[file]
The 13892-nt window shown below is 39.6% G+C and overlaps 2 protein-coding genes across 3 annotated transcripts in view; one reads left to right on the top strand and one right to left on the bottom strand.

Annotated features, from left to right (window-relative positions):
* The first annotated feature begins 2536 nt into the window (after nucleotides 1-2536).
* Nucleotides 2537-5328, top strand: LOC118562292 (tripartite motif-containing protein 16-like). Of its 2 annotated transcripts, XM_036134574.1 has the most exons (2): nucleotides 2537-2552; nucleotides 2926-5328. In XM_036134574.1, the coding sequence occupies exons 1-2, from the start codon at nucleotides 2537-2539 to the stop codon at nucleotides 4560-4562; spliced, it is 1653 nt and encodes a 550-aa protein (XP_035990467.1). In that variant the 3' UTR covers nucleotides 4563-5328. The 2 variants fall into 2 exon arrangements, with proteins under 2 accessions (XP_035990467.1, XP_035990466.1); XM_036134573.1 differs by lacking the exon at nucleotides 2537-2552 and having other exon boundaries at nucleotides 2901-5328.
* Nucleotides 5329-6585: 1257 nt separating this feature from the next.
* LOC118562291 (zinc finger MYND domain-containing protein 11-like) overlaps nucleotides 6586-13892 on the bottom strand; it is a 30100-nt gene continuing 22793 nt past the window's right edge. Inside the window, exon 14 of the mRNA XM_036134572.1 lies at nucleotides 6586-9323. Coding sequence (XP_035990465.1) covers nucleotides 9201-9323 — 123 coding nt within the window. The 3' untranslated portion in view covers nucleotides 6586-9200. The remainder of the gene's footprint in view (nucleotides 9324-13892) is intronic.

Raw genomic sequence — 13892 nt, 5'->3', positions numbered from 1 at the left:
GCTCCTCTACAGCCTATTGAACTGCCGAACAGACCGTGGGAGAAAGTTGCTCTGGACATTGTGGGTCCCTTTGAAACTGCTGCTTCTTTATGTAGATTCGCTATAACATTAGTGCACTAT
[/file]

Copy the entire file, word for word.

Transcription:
The 13892-nt window shown below is 39.6% G+C and overlaps 2 protein-coding genes across 3 annotated transcripts in view; one reads left to right on the top strand and one right to left on the bottom strand.

Annotated features, from left to right (window-relative positions):
* The first annotated feature begins 2536 nt into the window (after nucleotides 1-2536).
* Nucleotides 2537-5328, top strand: LOC118562292 (tripartite motif-containing protein 16-like). Of its 2 annotated transcripts, XM_036134574.1 has the most exons (2): nucleotides 2537-2552; nucleotides 2926-5328. In XM_036134574.1, the coding sequence occupies exons 1-2, from the start codon at nucleotides 2537-2539 to the stop codon at nucleotides 4560-4562; spliced, it is 1653 nt and encodes a 550-aa protein (XP_035990467.1). In that variant the 3' UTR covers nucleotides 4563-5328. The 2 variants fall into 2 exon arrangements, with proteins under 2 accessions (XP_035990467.1, XP_035990466.1); XM_036134573.1 differs by lacking the exon at nucleotides 2537-2552 and having other exon boundaries at nucleotides 2901-5328.
* Nucleotides 5329-6585: 1257 nt separating this feature from the next.
* LOC118562291 (zinc finger MYND domain-containing protein 11-like) overlaps nucleotides 6586-13892 on the bottom strand; it is a 30100-nt gene continuing 22793 nt past the window's right edge. Inside the window, exon 14 of the mRNA XM_036134572.1 lies at nucleotides 6586-9323. Coding sequence (XP_035990465.1) covers nucleotides 9201-9323 — 123 coding nt within the window. The 3' untranslated portion in view covers nucleotides 6586-9200. The remainder of the gene's footprint in view (nucleotides 9324-13892) is intronic.

Raw genomic sequence — 13892 nt, 5'->3', positions numbered from 1 at the left:
GCTCCTCTACAGCCTATTGAACTGCCGAACAGACCGTGGGAGAAAGTTGCTCTGGACATTGTGGGTCCCTTTGAAACTGCTGCTTCTTTATGTAGATTCGCTATAACATTAGTGCACTAT